Dusk on the River
I’ve seen a lot of clients recently wanting to find more positive ways to deal with their anger.
In the system of Reiki healing there are 5 Reiki precepts, or rules to live by. The first one is: “Do not bear anger, for anger is illusion.”
This precept reminds me of the Zen story told by Pema Chödrön, “Dusk on the River,” and offers an interesting perspective on anger.
A man is enjoying himself on a river at dusk.
He’s in a small boat. And suddenly he sees another boat coming down the river towards him.
It seems so nice that someone else is enjoying the river on a nice summer evening.
Then he suddenly realizes the boat is coming towards him faster and faster.
He begins to get angry and upset and shouts, “Hey, hey! Watch out! For heaven’s sake, turn aside. Don’t hit me!”
But the boat just comes faster and faster, right towards him. By this time he is standing in the boat, screaming and shaking his fists.
Then the boat smashes right into him.
He sees that it’s an empty boat.
The great thing about this story is that it offers many different meanings. How does this story resonate with you?
The Japanese have a saying:
“When there is an earthquake, go into the bamboo forest.”
Bamboo has long roots, so a bamboo forest is very stable. In our own lives when we experience anger, the more grounded or stable we are, the easier it is to wait and observe until the high emotion has passed before we try to deal with it.
That’s one of the many things I love about Reiki, Tao Hands, and Hypnosis whether you’re dealing with anger, anxiety, or basically any emotion that runs around in your head, these are wonderful ways to help ground you, making you feel secure and centered.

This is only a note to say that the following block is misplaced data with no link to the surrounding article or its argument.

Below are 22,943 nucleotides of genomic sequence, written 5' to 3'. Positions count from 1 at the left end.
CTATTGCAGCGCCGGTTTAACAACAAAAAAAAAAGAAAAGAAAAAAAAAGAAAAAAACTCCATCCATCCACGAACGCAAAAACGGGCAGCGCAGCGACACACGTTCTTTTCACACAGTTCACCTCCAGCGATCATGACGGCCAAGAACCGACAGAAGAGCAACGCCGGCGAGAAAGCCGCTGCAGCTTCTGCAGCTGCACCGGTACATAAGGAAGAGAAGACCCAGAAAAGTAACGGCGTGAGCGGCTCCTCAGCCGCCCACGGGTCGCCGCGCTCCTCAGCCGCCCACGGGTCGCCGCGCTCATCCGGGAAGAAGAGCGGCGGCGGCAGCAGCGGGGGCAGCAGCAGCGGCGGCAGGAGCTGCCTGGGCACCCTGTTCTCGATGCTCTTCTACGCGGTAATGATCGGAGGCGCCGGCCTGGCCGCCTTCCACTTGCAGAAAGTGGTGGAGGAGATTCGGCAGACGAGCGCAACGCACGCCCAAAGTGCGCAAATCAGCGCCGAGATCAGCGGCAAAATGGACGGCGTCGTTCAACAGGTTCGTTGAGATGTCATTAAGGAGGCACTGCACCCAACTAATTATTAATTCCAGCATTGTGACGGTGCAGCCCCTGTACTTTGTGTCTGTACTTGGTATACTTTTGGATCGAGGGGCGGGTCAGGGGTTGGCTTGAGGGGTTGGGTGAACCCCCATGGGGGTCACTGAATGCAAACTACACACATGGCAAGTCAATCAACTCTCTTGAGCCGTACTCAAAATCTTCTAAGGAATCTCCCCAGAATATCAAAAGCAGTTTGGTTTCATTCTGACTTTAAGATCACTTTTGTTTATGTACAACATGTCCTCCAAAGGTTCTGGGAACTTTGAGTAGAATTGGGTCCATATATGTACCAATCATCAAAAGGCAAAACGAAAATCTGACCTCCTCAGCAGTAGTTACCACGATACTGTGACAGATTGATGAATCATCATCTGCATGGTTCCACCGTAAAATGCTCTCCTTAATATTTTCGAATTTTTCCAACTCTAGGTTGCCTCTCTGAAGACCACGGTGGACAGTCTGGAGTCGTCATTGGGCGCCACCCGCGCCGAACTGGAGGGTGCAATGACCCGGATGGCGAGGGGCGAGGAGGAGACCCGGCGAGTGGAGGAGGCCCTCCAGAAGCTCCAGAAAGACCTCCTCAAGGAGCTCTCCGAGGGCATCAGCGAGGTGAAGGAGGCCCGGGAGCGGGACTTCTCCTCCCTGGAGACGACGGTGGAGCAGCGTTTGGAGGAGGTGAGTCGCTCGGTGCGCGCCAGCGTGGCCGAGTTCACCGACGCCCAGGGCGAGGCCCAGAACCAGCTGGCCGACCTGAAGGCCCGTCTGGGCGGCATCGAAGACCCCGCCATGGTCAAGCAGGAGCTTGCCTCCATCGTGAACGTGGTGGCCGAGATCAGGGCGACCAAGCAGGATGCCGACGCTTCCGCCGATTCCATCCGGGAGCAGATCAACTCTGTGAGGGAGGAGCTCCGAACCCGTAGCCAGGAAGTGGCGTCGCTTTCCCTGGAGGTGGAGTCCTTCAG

Next time you start to feel angry, investigate it. Anger is just energy; think of it as an opportunity to see what lies underneath.
For example, maybe someone isn’t acting the way you want them to, or maybe they’re acting in a way you don’t allow yourself to act. Or maybe getting angry is a defense mechanism, a way to protect yourself. Often the person you’re most angry with is yourself.
The precept above isn’t saying don’t get angry, but rather don’t hold on to it or suppress it. Instead of keeping it, notice it, feel it, and then let it go. Otherwise, you carry it and research suggests anger can contribute to many illnesses.
Your Next Session
Book a session if you could use support releasing anger, frustration, or resentment. I can also teach you one-minute self-hypnosis strategies to help you deal with anger in the moment. I work with clients all over the world using Distance Reiki, Virtual Hypnosis, and Tao Hands.